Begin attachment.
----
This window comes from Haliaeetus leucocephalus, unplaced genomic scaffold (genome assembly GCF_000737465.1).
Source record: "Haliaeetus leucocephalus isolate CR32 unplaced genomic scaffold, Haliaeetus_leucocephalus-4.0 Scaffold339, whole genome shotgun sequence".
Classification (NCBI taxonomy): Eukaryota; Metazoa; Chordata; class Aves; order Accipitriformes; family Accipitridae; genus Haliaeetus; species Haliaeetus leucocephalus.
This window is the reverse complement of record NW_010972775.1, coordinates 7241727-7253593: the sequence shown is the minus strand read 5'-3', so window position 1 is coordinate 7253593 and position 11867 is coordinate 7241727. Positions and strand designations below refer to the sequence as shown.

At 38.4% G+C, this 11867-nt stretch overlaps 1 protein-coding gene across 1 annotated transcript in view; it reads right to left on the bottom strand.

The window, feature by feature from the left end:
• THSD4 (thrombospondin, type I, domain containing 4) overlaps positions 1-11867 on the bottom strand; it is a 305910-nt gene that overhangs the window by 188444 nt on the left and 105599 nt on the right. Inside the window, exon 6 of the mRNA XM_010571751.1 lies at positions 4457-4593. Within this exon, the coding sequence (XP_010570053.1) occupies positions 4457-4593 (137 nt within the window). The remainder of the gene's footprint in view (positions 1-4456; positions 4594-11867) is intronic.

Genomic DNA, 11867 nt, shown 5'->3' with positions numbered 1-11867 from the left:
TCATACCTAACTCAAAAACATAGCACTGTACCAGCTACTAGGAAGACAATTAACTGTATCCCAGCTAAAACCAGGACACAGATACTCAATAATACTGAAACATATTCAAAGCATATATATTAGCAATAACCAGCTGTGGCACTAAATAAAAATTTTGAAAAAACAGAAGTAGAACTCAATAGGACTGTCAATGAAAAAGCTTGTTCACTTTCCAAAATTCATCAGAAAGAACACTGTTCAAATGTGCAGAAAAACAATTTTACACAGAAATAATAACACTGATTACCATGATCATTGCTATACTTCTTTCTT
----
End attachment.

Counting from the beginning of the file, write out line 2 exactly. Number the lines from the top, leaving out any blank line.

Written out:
Source record: "Haliaeetus leucocephalus isolate CR32 unplaced genomic scaffold, Haliaeetus_leucocephalus-4.0 Scaffold339, whole genome shotgun sequence".